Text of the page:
Not the walk I planned, not even the alternate walk I’d planned. Originally I was going for a walk around the Plym valley, heading to Plym Steps, Grim’s Grave and lots of tors in that area. Then I changed my mind and decided to head to Princetown, then to Whiteworks and walk across Royal Hill and cross the river Swincombe and head to Fox Tor and around the mire of the same name. I thought that crossing the Plym and the area around Drizzlecombe might be a little tricky with all the rain we’d been having, so I was heading for Princetown. Only to hit a road closed sign at Dousland and cones across the road as I crossed the cattle grid on the B3212 out on to the moor proper. Time to park up and have a look at the map. I realised that I could park where I was and walk down the road and join the old railway line and head around towards Ingra Tor, across to Swell Tor, loop around to Leeden Tor, cross the B3212 and summit a few tors above Burrator before dropping down to the car again. That would do me nicely. The weather wasn’t quite as forecast with showers passing through, but eventually the cloud lifted and the blue skies came, so all in all it was a fine, alternate, alternate walk!!
© Crown copyright 2019 Ordnance Survey FL 2019 SF
It all started nicely weatherwise with blue skies to the west, there was cloud to my right here covering the tors around Peek Hill and also the road block was to my right. But I was optimistic of a good walk. The views aren’t bad either here, over towards Cornwall and Bodmin Moor, with Walkhampton Church catching the sun
It only a couple of hundred metres back down the road to the bridge which holds the old railway line, now a path
Keeping their beady eyes on me
Walkhampton Church from the railway path
Looking back to the cloud as it starts to lift off Peek Hill. I dropped down to a lower path here so take in Gypsy Rock
Gypsy Rock, in need of a haircut
The best part about autumn is the dying off of the horrific bracken. Here I look across to Pew Tor, with the Walkham Valley below. Normally the horizon would have Cox Tor and the Staple Tors in view, however they have cloud down on them currently.
Ingra Tor catches a bit of sun to the right, but to be honest the cloud was lowering to around 400 metres if anything, rather than lifting
Hmm, some dark clouds over Bodmin Moor and Kit Hill to the west. Maybe the forecast isn’t quite right
Ingra Tor with Pew Tor just to the right of it in the distance
Ingra Tor quarry is below me and the cloud is now down on Swell Tor which is below the 400 metre mark. North Hessary Tor which is back right is well under cloud at 520metres.
I decided to head down from Ingra Tor to a permissive path which passes near to the white house (Criptor farm). Crip Tor itself sits in the front garden of the house.
Having dropped down and then climbed up towards Swell Tor and back on to the railway path I turn and look back at Criptor farm, with the tor in the green field next to it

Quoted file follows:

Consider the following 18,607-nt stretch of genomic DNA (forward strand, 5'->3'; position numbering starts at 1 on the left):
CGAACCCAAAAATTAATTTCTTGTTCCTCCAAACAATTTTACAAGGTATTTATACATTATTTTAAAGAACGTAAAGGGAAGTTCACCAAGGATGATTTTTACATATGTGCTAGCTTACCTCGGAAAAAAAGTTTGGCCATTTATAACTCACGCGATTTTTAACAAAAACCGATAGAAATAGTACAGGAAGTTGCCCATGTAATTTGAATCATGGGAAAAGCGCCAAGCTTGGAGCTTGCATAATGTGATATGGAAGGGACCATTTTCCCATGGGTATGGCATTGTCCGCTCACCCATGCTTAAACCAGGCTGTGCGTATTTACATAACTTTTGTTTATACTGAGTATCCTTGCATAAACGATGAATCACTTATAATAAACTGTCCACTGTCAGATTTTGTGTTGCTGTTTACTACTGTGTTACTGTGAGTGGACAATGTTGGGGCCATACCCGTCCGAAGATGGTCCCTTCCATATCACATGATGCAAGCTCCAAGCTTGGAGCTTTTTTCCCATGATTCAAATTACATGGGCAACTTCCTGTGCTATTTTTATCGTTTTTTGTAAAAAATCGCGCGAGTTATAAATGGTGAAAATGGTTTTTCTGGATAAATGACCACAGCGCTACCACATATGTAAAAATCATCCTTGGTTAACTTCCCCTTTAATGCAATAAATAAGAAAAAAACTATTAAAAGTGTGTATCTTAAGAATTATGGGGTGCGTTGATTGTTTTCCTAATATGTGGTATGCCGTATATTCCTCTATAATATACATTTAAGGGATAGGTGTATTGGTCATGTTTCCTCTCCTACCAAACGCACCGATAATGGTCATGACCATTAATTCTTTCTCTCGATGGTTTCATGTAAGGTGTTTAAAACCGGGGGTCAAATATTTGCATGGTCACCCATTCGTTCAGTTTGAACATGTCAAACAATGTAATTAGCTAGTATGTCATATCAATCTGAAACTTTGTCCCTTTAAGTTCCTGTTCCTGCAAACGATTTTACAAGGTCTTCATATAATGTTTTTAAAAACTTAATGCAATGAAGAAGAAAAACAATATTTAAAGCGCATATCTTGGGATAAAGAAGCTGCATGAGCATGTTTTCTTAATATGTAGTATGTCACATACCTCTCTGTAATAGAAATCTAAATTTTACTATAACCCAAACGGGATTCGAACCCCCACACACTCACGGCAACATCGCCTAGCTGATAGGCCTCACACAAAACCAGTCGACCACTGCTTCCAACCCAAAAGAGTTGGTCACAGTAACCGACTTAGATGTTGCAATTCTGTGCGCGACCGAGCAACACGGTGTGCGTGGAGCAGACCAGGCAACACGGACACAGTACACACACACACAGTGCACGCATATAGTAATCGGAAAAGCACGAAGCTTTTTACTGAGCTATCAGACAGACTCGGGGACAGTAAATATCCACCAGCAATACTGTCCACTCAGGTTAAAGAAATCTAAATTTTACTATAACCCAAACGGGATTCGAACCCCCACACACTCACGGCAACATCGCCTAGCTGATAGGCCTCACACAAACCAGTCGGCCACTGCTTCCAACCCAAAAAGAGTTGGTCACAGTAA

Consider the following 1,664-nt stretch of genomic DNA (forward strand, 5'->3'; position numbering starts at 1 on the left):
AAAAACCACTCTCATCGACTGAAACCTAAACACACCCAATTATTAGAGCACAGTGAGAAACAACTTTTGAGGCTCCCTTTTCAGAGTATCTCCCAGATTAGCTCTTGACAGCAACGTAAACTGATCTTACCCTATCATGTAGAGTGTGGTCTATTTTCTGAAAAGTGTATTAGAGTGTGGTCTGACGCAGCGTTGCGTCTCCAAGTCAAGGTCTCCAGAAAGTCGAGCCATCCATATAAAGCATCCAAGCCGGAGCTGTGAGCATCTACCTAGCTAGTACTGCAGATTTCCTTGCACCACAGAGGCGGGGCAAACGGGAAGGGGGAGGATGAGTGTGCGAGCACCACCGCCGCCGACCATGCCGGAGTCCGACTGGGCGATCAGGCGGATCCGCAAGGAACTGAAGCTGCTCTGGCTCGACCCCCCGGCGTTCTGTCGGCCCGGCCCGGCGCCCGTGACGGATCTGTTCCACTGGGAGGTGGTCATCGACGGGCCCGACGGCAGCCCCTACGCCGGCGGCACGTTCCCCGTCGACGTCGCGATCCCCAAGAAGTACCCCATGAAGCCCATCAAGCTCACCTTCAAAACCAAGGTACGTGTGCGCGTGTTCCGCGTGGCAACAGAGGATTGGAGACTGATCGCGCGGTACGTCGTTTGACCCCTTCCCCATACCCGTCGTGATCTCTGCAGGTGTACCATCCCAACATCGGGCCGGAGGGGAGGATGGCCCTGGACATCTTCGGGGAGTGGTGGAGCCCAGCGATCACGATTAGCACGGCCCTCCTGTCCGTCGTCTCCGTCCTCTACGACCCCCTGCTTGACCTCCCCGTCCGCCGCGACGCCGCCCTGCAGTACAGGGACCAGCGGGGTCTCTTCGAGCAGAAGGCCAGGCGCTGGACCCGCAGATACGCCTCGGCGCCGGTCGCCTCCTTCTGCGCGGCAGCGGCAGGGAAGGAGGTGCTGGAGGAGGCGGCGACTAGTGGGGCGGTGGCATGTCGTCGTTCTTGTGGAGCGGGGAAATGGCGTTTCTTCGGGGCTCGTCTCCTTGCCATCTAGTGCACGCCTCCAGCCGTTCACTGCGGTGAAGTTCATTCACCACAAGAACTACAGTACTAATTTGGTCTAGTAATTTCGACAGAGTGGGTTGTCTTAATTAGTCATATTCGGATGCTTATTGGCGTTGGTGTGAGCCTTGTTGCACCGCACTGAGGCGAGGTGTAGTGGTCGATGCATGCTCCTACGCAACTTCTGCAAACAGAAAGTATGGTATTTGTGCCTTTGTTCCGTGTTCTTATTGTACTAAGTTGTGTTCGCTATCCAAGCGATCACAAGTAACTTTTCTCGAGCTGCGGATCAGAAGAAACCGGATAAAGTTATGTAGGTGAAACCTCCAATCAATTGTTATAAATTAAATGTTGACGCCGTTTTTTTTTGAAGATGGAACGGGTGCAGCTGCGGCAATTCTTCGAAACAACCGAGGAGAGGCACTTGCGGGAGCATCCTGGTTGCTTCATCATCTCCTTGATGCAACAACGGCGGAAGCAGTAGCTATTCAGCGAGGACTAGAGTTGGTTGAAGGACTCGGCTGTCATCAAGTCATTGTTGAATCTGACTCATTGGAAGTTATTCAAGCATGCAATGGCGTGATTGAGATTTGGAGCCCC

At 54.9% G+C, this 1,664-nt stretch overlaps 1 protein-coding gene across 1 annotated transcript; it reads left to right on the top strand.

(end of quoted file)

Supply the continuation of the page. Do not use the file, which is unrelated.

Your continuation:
The quarry buildings at Swell Tor
Swell Tor and its quarry
More of the quarry
Looking back out of the quarry, it looks as though it is brightening slightly to the west
Leeden Tor is across the valley up on the right and you can see the railway path below which I’m heading down to join, that will take me to Leeden Tor
As you walk the railway path you pass this cutting which seems to have been smashed through an old tor, no name for this one that I know of. However Yes Tor (Walkhampton) is ahead on the left, backed by Leeden Tor
First I visit Fur Tor (Walkhampton) which was out of sight on the right on the previous photo. That’s Ingra Tor on the left and Pew Tor is the obvious bump on the right hand side
This is Yes Tor (Walkhampton), Ingra Tor again on the left, the bridge below takes you across to Fur Tor (walkhampton). Originally it would have been a way for livestock to safely cross the railway line (which would have been fenced off from the common land). Yes Tor can be seen to the right of the outcrop of the foreground
Swell Tor and the railway line, which loops around the back of Swell Tor (and Kings Tor, out of sight) before heading off out to the right of this photo towards Princetown.
Leeden Tor summit. The group of trees on the left are next to the Dartmoor brewery in Princetown. Hart Tor (Walkhampton) is between the rock stacks with South hessary Tor in view sticking up on the horizon
From Leeden Tor looking north with Cox Tor far left and Great Mis Tor centre right. A brief shower has caught my lens, providing a misty shot here.
Now I see why the road is closed. Working on the B3212. I seem to remember there are three badly dropped manhole covers at that point in the road. On reaching the road I saw they had starting repairing worn away edges to the road as well, making the road impassable to traffic.
About to cross the road and also about to slip and fall. I put my foot on a piece of granite about a foot square, hardly any slope on it. It was greasy and my feet went, I landed with my hand in a gorse bush which resembled a pin cushion by the time I’d plucked out the worst of the gorse. I was still pulling them out with tweezers that night. Oh and that’s Sharpitor on the right, Leather Tor in the centre and Sheeps Tor back left.
I was heading for Leather Tor, missing Sharpitor. You get fine views down to Burrator reservoir from all the tors on this side. Plymouth Sound is also in the distance
On Lower Leather Tor now looking towards Down Tor with Eylesbarrow at the back.
Leather Tor on the left as I look to North Hessary Tor and the mast
Lower Leather Tor views
Bovine on Peek Hill with Burrator beyond
Leather Tor from Peek Hill, Lower Leather Tor can be seen to the right of Leather Tor. The weather is now replicating the forecast
Sharpitor from Peek Hill
From left to right, Cox Tor, the Staple Tors, Roos Tor, White Tor, Great Links Tor and Great Mis Tor as I drop down from Peek Hill
That view again towards Cornwall, Green fields and some lovely clouds.